That the human body is indeed an electric entity is not in itself new. Researchers such as Robert Becker wrote extensively on the topic many years ago in The Body Electric and Cross Currents.3 What is new is some of the scientific research that helps validate this viewpoint, while at the same time raising the evidence standard for the concept of EM medicine. The cell is the structural and functional unit for tissues and organs, making these recent research findings fundamental in the discussion of potential EM energy effects on both human homeostasis and disease states. These discoveries will be important to clinician groups that are both understanding and supportive of EM influences on human bio-functions, as well as those who are naturally repelled by such notions of EM energy–induced bio-effects and rather place their beliefs primarily on chemical and pharmaceutical approaches.
Exposures and Limits
The human body appears to be both an acceptor and emitter of EM energy, suggesting that EM energy might be integral to how we function and live. Recognition of critical EM energy requirements as basic life criteria will lead naturally to a basis for both therapeutic approaches and possible new methods of testing. We already recognize that natural sources of EM exposures are essential to life—including sunlight (ultraviolet [UV] light) and its role in seasonal affective disorder, depression, sleep cycles, and vitamin D regulation.4
The more important question might be one of EM dosage or exposures. Although there is no consensus on how much is too much regarding cumulative (man-made plus natural) EM exposures or even a minimally effective dose, when aiming for a therapeutic effect in medical device applications, some would argue that even incidental exposures from such sources as microwaves and cell phones are too much, claiming EM energy “sickness” as a result. The implications of such findings would be quite significant and very difficult to rectify from a public health policy standpoint because there is a vast number of EM sources in existence today, including appliances, power lines, entertainment systems, computers, communication devices, and so forth. Although exposure level speculations abound, there has been no consistent, well-controlled research to support either position—even when investigating the effects of EM fields on self-diagnosed electromagnetically sensitive subjects.5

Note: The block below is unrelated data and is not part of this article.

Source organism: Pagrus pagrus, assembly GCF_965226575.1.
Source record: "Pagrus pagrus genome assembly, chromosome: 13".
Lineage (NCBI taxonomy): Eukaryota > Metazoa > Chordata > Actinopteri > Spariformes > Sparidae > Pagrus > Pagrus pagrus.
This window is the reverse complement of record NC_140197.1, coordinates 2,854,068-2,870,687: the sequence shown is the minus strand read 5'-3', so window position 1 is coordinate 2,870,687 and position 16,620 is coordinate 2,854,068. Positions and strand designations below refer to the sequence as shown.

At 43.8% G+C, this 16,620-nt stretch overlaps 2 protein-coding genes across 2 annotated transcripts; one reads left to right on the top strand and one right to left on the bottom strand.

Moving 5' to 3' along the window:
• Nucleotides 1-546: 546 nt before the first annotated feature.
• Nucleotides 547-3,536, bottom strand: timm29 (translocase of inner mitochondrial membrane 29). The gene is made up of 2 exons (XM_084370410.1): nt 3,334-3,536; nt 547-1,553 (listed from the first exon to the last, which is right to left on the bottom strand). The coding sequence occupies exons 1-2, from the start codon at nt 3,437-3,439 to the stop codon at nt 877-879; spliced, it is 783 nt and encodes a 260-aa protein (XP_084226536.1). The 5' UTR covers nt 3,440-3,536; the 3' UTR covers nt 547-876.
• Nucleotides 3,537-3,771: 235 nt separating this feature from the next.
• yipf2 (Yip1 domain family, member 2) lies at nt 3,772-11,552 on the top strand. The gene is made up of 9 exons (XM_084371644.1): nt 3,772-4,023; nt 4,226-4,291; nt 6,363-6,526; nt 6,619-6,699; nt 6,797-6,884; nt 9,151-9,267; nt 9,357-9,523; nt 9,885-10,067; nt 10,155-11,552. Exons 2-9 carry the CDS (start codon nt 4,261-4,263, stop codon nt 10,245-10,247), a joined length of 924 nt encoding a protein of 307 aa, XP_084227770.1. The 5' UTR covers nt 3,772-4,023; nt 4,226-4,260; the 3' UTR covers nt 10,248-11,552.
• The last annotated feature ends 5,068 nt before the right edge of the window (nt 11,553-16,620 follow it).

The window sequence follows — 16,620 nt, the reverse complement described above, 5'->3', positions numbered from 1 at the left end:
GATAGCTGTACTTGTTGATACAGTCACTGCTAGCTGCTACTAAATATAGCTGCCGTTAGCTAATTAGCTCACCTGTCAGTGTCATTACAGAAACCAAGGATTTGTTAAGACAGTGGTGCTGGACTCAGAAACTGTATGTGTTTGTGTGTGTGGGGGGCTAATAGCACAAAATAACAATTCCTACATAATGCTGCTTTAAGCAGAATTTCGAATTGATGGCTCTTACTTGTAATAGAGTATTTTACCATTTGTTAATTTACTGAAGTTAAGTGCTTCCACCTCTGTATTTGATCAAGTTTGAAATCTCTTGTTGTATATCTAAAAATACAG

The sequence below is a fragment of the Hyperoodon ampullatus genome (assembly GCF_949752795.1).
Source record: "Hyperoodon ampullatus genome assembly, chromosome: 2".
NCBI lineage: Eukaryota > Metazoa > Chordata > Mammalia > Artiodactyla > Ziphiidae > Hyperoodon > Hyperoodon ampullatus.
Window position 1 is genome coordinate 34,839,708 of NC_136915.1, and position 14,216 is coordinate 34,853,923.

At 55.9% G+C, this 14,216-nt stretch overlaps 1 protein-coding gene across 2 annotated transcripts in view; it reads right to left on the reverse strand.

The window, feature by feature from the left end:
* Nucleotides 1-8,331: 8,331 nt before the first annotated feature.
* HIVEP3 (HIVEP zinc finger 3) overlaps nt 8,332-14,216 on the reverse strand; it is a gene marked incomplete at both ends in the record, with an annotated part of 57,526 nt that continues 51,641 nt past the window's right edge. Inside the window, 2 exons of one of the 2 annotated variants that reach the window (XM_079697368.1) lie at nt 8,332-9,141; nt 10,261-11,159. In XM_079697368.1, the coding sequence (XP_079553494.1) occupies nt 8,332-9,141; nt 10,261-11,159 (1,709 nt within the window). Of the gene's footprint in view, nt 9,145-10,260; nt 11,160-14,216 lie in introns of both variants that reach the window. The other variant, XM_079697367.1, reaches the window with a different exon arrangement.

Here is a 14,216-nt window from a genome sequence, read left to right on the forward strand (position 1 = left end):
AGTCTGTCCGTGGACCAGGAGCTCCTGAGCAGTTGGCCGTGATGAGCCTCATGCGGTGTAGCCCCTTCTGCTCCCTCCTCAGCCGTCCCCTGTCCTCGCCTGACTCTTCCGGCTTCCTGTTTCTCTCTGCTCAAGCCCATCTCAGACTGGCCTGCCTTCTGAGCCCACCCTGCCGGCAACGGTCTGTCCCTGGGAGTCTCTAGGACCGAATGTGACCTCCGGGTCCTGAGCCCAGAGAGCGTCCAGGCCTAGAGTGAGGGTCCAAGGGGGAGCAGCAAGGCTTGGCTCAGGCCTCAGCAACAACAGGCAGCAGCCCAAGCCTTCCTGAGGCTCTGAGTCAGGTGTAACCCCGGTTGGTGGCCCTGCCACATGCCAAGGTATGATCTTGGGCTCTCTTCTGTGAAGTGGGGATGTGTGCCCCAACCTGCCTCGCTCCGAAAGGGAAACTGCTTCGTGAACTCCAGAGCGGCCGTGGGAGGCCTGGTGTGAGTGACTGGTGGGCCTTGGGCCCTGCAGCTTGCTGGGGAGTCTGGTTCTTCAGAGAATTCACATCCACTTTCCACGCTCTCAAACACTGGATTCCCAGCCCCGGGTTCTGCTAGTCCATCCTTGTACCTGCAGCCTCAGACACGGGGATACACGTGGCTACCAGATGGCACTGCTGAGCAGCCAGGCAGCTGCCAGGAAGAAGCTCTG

Skeptics will counter with the argument that our current cache of research evidence has been sponsored, to a large degree, by groups and agencies with a vested interest in maintaining the status quo. This viewpoint is difficult to simply ignore, because, after all, the control of random and artificial EM exposures would be a terribly expensive and cumbersome, if not an impossible, problem to fix, as well as perhaps embarrassing to those agencies that have refuted the notion of EM pollution leading to human health problems. There are a number of incidental sources of EM radiation that are generally considered to provide “background” exposure that cannot be avoided, such as sunlight (UV and infrared light), natural radioactive material contained in coal and granite, radon (leaking from the Earth’s crust), cosmic rays from space, and our own natural radioactivity emission from our bodies.6 At this time, researchers are unsure of any specific long-term effects resulting from prolonged (chronic) exposures to non-ionizing radiation.